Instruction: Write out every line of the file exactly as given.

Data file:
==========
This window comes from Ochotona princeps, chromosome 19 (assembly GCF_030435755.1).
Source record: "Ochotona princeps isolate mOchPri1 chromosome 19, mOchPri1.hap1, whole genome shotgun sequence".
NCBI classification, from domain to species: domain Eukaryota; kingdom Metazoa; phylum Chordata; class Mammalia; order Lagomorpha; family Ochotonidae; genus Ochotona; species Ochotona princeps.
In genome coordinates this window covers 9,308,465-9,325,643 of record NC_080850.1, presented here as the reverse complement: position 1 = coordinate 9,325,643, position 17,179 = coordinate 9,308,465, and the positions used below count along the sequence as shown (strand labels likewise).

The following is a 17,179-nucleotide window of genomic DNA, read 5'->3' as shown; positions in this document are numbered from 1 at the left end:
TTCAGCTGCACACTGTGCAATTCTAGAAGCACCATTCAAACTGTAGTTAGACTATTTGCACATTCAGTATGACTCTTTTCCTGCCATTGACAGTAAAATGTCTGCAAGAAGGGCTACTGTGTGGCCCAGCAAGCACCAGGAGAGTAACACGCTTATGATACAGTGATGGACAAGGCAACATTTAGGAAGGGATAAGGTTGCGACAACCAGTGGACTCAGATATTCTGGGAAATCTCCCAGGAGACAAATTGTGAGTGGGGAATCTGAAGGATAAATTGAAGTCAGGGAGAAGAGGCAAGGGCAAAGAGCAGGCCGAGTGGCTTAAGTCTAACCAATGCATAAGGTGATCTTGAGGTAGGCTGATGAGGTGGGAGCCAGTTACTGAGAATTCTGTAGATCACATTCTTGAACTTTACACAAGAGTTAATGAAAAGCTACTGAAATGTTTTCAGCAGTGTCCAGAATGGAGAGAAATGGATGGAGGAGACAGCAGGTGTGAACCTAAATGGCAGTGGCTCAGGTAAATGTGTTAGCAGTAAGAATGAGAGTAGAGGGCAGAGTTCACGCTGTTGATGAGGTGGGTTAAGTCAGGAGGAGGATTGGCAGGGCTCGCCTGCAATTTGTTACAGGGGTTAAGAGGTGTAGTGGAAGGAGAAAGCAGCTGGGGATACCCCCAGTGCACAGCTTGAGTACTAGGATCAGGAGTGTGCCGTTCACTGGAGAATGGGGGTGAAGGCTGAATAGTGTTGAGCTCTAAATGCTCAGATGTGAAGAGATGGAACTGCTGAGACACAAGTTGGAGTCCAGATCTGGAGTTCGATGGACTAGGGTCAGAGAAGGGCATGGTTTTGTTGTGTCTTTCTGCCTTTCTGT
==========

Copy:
This window comes from Ochotona princeps, chromosome 19 (assembly GCF_030435755.1).
Source record: "Ochotona princeps isolate mOchPri1 chromosome 19, mOchPri1.hap1, whole genome shotgun sequence".
NCBI classification, from domain to species: domain Eukaryota; kingdom Metazoa; phylum Chordata; class Mammalia; order Lagomorpha; family Ochotonidae; genus Ochotona; species Ochotona princeps.
In genome coordinates this window covers 9,308,465-9,325,643 of record NC_080850.1, presented here as the reverse complement: position 1 = coordinate 9,325,643, position 17,179 = coordinate 9,308,465, and the positions used below count along the sequence as shown (strand labels likewise).

The following is a 17,179-nucleotide window of genomic DNA, read 5'->3' as shown; positions in this document are numbered from 1 at the left end:
TTCAGCTGCACACTGTGCAATTCTAGAAGCACCATTCAAACTGTAGTTAGACTATTTGCACATTCAGTATGACTCTTTTCCTGCCATTGACAGTAAAATGTCTGCAAGAAGGGCTACTGTGTGGCCCAGCAAGCACCAGGAGAGTAACACGCTTATGATACAGTGATGGACAAGGCAACATTTAGGAAGGGATAAGGTTGCGACAACCAGTGGACTCAGATATTCTGGGAAATCTCCCAGGAGACAAATTGTGAGTGGGGAATCTGAAGGATAAATTGAAGTCAGGGAGAAGAGGCAAGGGCAAAGAGCAGGCCGAGTGGCTTAAGTCTAACCAATGCATAAGGTGATCTTGAGGTAGGCTGATGAGGTGGGAGCCAGTTACTGAGAATTCTGTAGATCACATTCTTGAACTTTACACAAGAGTTAATGAAAAGCTACTGAAATGTTTTCAGCAGTGTCCAGAATGGAGAGAAATGGATGGAGGAGACAGCAGGTGTGAACCTAAATGGCAGTGGCTCAGGTAAATGTGTTAGCAGTAAGAATGAGAGTAGAGGGCAGAGTTCACGCTGTTGATGAGGTGGGTTAAGTCAGGAGGAGGATTGGCAGGGCTCGCCTGCAATTTGTTACAGGGGTTAAGAGGTGTAGTGGAAGGAGAAAGCAGCTGGGGATACCCCCAGTGCACAGCTTGAGTACTAGGATCAGGAGTGTGCCGTTCACTGGAGAATGGGGGTGAAGGCTGAATAGTGTTGAGCTCTAAATGCTCAGATGTGAAGAGATGGAACTGCTGAGACACAAGTTGGAGTCCAGATCTGGAGTTCGATGGACTAGGGTCAGAGAAGGGCATGGTTTTGTTGTGTCTTTCTGCCTTTCTGT